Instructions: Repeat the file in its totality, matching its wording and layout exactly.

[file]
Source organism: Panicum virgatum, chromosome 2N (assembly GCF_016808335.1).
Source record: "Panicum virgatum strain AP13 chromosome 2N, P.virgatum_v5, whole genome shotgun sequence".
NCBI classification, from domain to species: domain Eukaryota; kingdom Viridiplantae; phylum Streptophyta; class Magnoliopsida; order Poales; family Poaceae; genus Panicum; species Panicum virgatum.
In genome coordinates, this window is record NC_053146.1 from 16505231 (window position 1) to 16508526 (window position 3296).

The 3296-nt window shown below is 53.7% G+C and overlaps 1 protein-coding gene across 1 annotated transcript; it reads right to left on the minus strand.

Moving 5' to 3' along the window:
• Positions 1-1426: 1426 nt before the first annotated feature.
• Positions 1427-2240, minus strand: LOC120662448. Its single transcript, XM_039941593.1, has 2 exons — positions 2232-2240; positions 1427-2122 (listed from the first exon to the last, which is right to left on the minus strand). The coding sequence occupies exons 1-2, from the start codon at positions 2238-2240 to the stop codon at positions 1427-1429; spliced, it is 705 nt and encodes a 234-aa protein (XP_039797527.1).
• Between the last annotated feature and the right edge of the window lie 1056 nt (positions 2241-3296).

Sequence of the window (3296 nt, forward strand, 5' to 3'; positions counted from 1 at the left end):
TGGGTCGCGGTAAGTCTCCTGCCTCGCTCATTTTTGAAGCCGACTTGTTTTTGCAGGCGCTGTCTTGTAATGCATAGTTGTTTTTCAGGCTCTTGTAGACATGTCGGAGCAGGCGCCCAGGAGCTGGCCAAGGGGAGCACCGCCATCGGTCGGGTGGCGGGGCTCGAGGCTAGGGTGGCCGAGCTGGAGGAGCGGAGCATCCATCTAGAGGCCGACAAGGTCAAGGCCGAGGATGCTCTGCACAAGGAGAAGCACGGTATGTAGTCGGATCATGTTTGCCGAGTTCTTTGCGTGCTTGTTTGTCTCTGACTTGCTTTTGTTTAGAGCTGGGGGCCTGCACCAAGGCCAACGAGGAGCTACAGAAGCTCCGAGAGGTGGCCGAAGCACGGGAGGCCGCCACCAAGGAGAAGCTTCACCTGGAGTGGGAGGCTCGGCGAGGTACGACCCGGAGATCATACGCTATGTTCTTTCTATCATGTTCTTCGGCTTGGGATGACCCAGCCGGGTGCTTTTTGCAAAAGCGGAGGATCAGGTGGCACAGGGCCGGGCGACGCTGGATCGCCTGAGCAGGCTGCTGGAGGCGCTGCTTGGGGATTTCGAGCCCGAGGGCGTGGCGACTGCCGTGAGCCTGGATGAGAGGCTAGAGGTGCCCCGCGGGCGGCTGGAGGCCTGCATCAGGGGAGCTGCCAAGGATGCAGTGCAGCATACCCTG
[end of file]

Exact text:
Source organism: Panicum virgatum, chromosome 2N (assembly GCF_016808335.1).
Source record: "Panicum virgatum strain AP13 chromosome 2N, P.virgatum_v5, whole genome shotgun sequence".
NCBI classification, from domain to species: domain Eukaryota; kingdom Viridiplantae; phylum Streptophyta; class Magnoliopsida; order Poales; family Poaceae; genus Panicum; species Panicum virgatum.
In genome coordinates, this window is record NC_053146.1 from 16505231 (window position 1) to 16508526 (window position 3296).

The 3296-nt window shown below is 53.7% G+C and overlaps 1 protein-coding gene across 1 annotated transcript; it reads right to left on the minus strand.

Moving 5' to 3' along the window:
• Positions 1-1426: 1426 nt before the first annotated feature.
• Positions 1427-2240, minus strand: LOC120662448. Its single transcript, XM_039941593.1, has 2 exons — positions 2232-2240; positions 1427-2122 (listed from the first exon to the last, which is right to left on the minus strand). The coding sequence occupies exons 1-2, from the start codon at positions 2238-2240 to the stop codon at positions 1427-1429; spliced, it is 705 nt and encodes a 234-aa protein (XP_039797527.1).
• Between the last annotated feature and the right edge of the window lie 1056 nt (positions 2241-3296).

Sequence of the window (3296 nt, forward strand, 5' to 3'; positions counted from 1 at the left end):
TGGGTCGCGGTAAGTCTCCTGCCTCGCTCATTTTTGAAGCCGACTTGTTTTTGCAGGCGCTGTCTTGTAATGCATAGTTGTTTTTCAGGCTCTTGTAGACATGTCGGAGCAGGCGCCCAGGAGCTGGCCAAGGGGAGCACCGCCATCGGTCGGGTGGCGGGGCTCGAGGCTAGGGTGGCCGAGCTGGAGGAGCGGAGCATCCATCTAGAGGCCGACAAGGTCAAGGCCGAGGATGCTCTGCACAAGGAGAAGCACGGTATGTAGTCGGATCATGTTTGCCGAGTTCTTTGCGTGCTTGTTTGTCTCTGACTTGCTTTTGTTTAGAGCTGGGGGCCTGCACCAAGGCCAACGAGGAGCTACAGAAGCTCCGAGAGGTGGCCGAAGCACGGGAGGCCGCCACCAAGGAGAAGCTTCACCTGGAGTGGGAGGCTCGGCGAGGTACGACCCGGAGATCATACGCTATGTTCTTTCTATCATGTTCTTCGGCTTGGGATGACCCAGCCGGGTGCTTTTTGCAAAAGCGGAGGATCAGGTGGCACAGGGCCGGGCGACGCTGGATCGCCTGAGCAGGCTGCTGGAGGCGCTGCTTGGGGATTTCGAGCCCGAGGGCGTGGCGACTGCCGTGAGCCTGGATGAGAGGCTAGAGGTGCCCCGCGGGCGGCTGGAGGCCTGCATCAGGGGAGCTGCCAAGGATGCAGTGCAGCATACCCTG